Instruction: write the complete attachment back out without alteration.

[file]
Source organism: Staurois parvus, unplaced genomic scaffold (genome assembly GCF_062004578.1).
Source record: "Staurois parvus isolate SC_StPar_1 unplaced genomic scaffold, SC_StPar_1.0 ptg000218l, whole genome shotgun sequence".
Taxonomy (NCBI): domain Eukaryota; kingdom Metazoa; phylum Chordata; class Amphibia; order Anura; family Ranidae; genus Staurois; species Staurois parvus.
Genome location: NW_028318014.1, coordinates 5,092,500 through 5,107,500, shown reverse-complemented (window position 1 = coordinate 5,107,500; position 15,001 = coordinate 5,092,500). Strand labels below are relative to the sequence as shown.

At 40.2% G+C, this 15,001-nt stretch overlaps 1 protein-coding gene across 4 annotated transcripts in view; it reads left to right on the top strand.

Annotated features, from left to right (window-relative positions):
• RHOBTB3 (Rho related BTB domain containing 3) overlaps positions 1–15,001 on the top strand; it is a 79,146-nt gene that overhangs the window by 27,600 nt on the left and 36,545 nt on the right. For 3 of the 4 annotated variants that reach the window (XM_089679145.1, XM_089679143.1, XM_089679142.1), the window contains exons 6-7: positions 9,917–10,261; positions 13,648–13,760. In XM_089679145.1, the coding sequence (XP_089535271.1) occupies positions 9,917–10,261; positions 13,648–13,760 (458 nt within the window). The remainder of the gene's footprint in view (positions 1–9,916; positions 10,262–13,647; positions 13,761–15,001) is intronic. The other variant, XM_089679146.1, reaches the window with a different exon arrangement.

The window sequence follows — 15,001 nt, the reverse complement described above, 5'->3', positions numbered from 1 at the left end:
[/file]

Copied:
Source organism: Staurois parvus, unplaced genomic scaffold (genome assembly GCF_062004578.1).
Source record: "Staurois parvus isolate SC_StPar_1 unplaced genomic scaffold, SC_StPar_1.0 ptg000218l, whole genome shotgun sequence".
Taxonomy (NCBI): domain Eukaryota; kingdom Metazoa; phylum Chordata; class Amphibia; order Anura; family Ranidae; genus Staurois; species Staurois parvus.
Genome location: NW_028318014.1, coordinates 5,092,500 through 5,107,500, shown reverse-complemented (window position 1 = coordinate 5,107,500; position 15,001 = coordinate 5,092,500). Strand labels below are relative to the sequence as shown.

At 40.2% G+C, this 15,001-nt stretch overlaps 1 protein-coding gene across 4 annotated transcripts in view; it reads left to right on the top strand.

Annotated features, from left to right (window-relative positions):
• RHOBTB3 (Rho related BTB domain containing 3) overlaps positions 1–15,001 on the top strand; it is a 79,146-nt gene that overhangs the window by 27,600 nt on the left and 36,545 nt on the right. For 3 of the 4 annotated variants that reach the window (XM_089679145.1, XM_089679143.1, XM_089679142.1), the window contains exons 6-7: positions 9,917–10,261; positions 13,648–13,760. In XM_089679145.1, the coding sequence (XP_089535271.1) occupies positions 9,917–10,261; positions 13,648–13,760 (458 nt within the window). The remainder of the gene's footprint in view (positions 1–9,916; positions 10,262–13,647; positions 13,761–15,001) is intronic. The other variant, XM_089679146.1, reaches the window with a different exon arrangement.

The window sequence follows — 15,001 nt, the reverse complement described above, 5'->3', positions numbered from 1 at the left end: